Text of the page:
Originally published on Aug. 16, 2016
Listening is key to building a strong safety culture. It’s as important as your hard hat, gloves, vests, boots, glasses and tools.
Listening to each other
Pay close attention during toolbox talks, foremen meetings, pre-task planning sessions and orientations. Ask questions. Don’t leave the meeting until:
- You fully understand what is expected of you,
- You know the possible hazards on the job you will be doing, and
- You know how to overcome those hazards.
Pay attention to what others will be doing as well. Your safety, and the safety of others, could depend on knowing what will be going on around you.
Listening to the sounds of equipment
Construction sites are filled with various sounds and noises. Be alert to those sounds. Don’t become so accustomed to hearing them or so distracted that you tune them out. Your individual safety could easily depend on your ability to hear approaching danger. Listen for horns, back up signals, spotters, vehicles or warnings from co-workers.
Also keep in mind that, in most cases, a tool or a piece of equipment will signal its pending breakdown by a change in the normal operating sound. Workers on the site should condition themselves to pick up these advance warning signals and fix or replace the tool or piece of equipment before the total breakdown to prevent a possible safety hazard.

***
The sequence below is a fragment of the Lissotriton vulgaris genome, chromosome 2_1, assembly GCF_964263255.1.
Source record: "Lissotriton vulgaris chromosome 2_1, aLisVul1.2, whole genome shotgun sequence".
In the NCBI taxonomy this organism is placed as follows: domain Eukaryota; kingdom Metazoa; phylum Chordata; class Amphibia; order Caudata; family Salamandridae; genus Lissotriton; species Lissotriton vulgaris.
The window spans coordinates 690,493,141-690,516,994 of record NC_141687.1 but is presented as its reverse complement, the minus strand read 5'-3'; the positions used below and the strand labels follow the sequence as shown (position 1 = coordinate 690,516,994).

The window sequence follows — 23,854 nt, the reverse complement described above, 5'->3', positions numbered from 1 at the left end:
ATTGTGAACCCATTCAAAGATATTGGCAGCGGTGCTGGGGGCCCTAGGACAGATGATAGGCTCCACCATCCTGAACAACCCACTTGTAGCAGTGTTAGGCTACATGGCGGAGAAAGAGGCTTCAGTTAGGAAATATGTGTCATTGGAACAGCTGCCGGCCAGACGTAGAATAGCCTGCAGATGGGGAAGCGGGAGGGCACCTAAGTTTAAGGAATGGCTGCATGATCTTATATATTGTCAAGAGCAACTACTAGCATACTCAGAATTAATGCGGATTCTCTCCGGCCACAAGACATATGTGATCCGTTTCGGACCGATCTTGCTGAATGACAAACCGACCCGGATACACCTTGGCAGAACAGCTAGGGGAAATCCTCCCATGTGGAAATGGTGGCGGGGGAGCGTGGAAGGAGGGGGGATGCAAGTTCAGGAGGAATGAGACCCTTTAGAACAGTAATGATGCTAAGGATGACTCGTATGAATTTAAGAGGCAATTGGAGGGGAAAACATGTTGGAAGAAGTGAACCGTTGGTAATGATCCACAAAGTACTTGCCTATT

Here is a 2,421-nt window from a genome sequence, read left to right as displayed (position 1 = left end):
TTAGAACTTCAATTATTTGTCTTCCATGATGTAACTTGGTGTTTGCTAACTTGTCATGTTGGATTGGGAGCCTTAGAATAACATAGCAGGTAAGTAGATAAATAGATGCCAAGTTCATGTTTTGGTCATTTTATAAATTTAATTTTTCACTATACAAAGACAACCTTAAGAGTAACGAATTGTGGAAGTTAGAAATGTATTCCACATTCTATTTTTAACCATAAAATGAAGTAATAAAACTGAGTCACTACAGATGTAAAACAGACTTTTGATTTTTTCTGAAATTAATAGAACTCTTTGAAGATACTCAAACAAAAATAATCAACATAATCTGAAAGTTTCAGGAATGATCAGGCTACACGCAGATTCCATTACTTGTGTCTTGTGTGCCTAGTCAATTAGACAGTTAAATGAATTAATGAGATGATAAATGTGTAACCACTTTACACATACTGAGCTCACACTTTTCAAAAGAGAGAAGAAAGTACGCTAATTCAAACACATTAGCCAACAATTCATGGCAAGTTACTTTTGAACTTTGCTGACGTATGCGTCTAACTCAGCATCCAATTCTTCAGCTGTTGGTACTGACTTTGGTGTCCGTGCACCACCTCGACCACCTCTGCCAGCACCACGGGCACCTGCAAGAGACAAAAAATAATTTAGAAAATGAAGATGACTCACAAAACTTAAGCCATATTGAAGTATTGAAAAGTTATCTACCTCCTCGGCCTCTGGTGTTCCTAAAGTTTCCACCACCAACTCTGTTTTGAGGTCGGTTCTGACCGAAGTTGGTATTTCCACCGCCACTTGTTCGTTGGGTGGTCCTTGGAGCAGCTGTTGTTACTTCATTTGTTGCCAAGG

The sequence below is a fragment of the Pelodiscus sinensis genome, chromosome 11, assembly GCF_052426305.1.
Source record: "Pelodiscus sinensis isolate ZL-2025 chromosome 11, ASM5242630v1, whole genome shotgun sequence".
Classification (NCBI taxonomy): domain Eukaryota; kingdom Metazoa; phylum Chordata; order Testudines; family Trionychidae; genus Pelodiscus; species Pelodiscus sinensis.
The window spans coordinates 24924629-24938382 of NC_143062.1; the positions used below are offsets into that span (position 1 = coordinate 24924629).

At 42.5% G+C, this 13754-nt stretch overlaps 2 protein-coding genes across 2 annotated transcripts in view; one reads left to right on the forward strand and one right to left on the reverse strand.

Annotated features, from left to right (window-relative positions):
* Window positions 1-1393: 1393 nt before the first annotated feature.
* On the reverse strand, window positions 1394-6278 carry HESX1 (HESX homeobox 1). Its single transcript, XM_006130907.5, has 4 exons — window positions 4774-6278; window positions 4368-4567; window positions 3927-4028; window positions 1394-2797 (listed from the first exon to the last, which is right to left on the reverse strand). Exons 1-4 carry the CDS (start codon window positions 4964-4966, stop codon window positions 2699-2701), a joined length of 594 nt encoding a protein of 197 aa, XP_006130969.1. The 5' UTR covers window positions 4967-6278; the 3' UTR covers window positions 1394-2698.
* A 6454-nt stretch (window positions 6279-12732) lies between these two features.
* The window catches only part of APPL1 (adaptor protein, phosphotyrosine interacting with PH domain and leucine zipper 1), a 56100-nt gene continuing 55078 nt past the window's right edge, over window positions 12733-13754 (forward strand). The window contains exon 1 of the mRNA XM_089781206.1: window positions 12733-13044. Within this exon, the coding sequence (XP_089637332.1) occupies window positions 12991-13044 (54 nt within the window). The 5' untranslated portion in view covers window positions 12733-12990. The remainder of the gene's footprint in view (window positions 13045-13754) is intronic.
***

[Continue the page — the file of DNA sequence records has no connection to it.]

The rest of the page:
Follow these tips to help you listen better and stay alert on the job:
- Get plenty of rest.
- Don’t concentrate so hard on the task at hand that you block out the sounds and activity around you.
- Eat balanced, healthy meals. Overeating or eating the wrong foods can cause you to become drowsy.
- Do not use alcohol or drugs. Even some prescription drugs can have an effect on your ability to concentrate. If you must take prescription drugs, let your supervisor know. There may be projects that you cannot safely do while taking your prescription.
- Be sure your work area is well ventilated.
- Avoid playing radios so loud that you can’t hear what’s going on around you. Using earbuds with individual radios and other electronic devices can prevent you from hearing what’s going on around you.